Got two e-mails this week from two old digital player-pals announcing their new books, and inviting me to their launches.
The one I'd love to just jet to New York to make (ok, take an eco-zeppelin) is McKenzie Wark's Gamer Theory - the book of the website. The one I may well trundle along to is Richard Barbrook's Imaginary Futures: from thinking machines to the global village (see these press releases). More below on both - but the ludic canon is growing apace. Might just have to start myself a 'Play Foundation' to organise it all...
First McKenzie Wark's Gamer Theory. From the excellent press release:
Ever get the feeling that life's a game with changing rules and no clear sides, one you are compelled to play yet cannot win? Welcome to gamespace. Gamespace is where and how we live today. It is everywhere and nowhere: the main chance, the best shot, the big leagues, the only game in town. In a world thus configured, McKenzie Wark contends, digital computer games are the emergent cultural form of the times. Where others argue obsessively over violence in games, Wark approaches them as a utopian version of the world in which we actually live. Playing against the machine on a game console, we enjoy the only truly level playing field--where we get ahead on our strengths or not at all.
Gamer Theory uncovers the significance of games in the gap between the near-perfection of actual games and the highly imperfect gamespace of everyday life in the rat race of free-market society. The book depicts a world becoming an inescapable series of less and less perfect games. This world gives rise to a new persona. In place of the subject or citizen stands the gamer. As all previous such personae had their breviaries and manuals, Gamer Theory seeks to offer guidance for thinking within this new character. Neither a strategy guide nor a cheat sheet for improving one's score or skills, the book is instead a primer in thinking about a world made over as a gamespace, recast as an imperfect copy of the game.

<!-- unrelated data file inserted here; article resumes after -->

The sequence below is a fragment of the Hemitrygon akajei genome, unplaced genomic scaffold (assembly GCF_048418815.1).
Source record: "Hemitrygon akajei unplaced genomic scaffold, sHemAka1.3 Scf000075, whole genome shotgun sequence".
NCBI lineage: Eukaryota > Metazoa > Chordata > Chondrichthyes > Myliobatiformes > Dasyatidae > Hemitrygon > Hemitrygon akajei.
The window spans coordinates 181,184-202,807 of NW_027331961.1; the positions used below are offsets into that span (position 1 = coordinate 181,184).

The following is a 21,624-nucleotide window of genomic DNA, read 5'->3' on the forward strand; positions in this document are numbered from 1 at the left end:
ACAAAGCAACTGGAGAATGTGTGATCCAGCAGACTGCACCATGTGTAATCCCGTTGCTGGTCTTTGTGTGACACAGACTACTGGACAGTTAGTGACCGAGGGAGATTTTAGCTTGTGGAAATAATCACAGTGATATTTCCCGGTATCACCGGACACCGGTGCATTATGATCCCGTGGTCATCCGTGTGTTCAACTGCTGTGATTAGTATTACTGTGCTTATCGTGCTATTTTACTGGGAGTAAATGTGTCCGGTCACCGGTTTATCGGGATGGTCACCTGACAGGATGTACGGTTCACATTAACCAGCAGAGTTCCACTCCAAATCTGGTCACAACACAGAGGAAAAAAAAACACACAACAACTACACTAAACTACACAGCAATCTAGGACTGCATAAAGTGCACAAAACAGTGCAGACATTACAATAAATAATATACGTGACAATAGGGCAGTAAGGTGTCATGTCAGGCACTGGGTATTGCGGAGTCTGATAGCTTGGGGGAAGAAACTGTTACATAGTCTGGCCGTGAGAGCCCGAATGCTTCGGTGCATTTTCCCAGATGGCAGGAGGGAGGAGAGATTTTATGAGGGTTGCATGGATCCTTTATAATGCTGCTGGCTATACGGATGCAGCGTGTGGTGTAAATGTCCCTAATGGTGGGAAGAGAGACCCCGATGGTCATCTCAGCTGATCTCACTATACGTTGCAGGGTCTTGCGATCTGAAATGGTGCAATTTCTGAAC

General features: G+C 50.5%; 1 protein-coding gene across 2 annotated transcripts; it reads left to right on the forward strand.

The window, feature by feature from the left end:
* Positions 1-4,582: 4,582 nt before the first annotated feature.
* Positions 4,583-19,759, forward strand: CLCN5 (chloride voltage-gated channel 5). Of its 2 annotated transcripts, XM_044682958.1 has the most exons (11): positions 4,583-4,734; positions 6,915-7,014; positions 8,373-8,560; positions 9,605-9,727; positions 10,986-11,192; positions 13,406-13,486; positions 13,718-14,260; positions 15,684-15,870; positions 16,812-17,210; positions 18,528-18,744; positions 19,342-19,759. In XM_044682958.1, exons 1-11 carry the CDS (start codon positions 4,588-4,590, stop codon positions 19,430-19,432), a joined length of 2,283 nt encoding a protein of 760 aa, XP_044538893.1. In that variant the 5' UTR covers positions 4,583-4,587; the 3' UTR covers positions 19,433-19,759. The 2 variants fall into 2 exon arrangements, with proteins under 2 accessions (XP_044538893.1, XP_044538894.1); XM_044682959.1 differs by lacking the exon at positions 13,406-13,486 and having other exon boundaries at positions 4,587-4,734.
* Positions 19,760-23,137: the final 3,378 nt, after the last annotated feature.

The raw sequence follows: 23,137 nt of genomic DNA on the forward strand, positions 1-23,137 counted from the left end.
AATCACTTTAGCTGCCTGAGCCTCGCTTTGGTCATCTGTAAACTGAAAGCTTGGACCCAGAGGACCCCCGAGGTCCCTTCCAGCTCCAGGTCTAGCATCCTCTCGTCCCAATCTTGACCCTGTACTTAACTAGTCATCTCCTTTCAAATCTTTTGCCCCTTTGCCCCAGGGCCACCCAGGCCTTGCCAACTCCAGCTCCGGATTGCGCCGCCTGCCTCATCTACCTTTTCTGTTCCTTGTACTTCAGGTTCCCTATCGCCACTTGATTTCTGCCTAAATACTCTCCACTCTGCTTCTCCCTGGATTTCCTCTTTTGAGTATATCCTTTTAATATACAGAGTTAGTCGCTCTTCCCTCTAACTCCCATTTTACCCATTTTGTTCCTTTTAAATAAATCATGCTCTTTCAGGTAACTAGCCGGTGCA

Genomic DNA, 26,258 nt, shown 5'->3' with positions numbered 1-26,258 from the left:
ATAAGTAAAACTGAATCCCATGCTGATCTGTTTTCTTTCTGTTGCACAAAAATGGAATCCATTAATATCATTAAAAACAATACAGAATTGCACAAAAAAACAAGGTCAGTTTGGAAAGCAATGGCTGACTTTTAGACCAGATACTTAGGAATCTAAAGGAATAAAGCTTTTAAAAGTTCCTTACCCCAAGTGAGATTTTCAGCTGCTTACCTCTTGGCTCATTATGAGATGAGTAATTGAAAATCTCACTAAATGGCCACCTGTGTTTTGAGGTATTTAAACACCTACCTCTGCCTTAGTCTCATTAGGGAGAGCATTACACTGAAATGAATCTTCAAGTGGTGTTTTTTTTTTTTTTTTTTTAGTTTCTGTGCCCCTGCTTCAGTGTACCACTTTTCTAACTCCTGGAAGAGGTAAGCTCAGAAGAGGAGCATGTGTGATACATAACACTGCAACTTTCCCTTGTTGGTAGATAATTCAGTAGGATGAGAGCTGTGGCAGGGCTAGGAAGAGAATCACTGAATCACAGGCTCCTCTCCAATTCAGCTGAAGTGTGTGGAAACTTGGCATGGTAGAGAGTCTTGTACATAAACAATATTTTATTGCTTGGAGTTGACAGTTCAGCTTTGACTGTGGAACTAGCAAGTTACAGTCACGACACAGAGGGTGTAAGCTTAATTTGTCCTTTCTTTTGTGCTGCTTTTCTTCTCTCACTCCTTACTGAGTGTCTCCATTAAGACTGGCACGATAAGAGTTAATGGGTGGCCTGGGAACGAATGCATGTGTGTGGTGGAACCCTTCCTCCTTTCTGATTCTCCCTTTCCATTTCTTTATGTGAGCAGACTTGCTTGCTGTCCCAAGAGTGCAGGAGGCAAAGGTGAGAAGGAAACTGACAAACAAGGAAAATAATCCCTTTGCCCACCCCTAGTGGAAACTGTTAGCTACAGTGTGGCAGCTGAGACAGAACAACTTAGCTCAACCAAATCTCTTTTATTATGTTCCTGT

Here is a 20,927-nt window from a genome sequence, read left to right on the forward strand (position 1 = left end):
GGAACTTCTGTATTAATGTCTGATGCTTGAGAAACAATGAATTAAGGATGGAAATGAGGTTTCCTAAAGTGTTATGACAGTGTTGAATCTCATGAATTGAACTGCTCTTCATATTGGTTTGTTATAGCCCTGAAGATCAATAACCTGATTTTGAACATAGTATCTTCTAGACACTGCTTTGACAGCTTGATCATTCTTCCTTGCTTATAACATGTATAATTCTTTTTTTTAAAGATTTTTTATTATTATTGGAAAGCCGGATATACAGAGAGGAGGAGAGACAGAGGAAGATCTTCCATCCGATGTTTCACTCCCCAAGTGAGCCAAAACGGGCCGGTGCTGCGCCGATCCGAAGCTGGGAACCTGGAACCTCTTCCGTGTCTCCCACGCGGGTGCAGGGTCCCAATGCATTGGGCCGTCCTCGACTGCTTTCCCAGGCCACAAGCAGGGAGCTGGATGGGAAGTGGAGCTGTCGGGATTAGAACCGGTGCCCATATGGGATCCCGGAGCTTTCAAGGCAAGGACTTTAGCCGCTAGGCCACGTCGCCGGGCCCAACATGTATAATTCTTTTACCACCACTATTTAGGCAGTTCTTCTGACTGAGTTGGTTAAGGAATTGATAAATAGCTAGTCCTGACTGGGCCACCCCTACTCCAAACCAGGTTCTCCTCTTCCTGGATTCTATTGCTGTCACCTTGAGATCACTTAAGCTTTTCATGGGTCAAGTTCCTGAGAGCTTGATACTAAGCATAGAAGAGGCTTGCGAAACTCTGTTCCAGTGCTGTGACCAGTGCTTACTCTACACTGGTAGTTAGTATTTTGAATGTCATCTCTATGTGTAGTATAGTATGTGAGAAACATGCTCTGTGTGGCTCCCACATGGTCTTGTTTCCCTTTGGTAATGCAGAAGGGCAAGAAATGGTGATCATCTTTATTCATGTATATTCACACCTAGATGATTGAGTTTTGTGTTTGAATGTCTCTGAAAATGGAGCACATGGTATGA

Richard Barbrook, workers cap firmly in place, has been at nearly every decent cyber-event I've attended in London for the last ten years. I thought this book was going to be called the Dotcommunist Manifesto, but it's come up as this - a kind of recent archeology of various techno-futurisms. From the press release again:
He argues that, at the height of the Cold War, the Americans invented the only working model of communism in human history: the Internet. Yet, for all of its libertarian potential, the goal of this hi-tech project was geopolitical dominance: the ownership of time was control over the destiny of humanity. The potentially subversive theory of cybernetics was transformed into the military-friendly project of 'artificial intelligence'. Capitalist growth became the fastest route to the 'information society'. The rest of the world was expected to follow America's path into the networked future.
Today, we're still being told that the Net is creating the information society -- and that America today is everywhere else tomorrow. Barbrook shows how this idea serves a specific geopolitical purpose. Thankfully, at the beginning of the twenty-first century, the DIY ethic of the Net shows that people can resist these authoritarian prophecies by shaping information technologies in their own interest. Ultimately, if we don't want the future to be what it used to be, we must invent our own, improved and truly revolutionary future.
Though you should read this alongside Lawrence Lessig's new book - see my recent post and review - to observe how American authoritarianism over the internet might just as easy slide into American constitutionalism over the internet (ie, you might want to DIY-shape the net, but we want to make it accountable and frameable).
Recommended reading, clearly, both of them.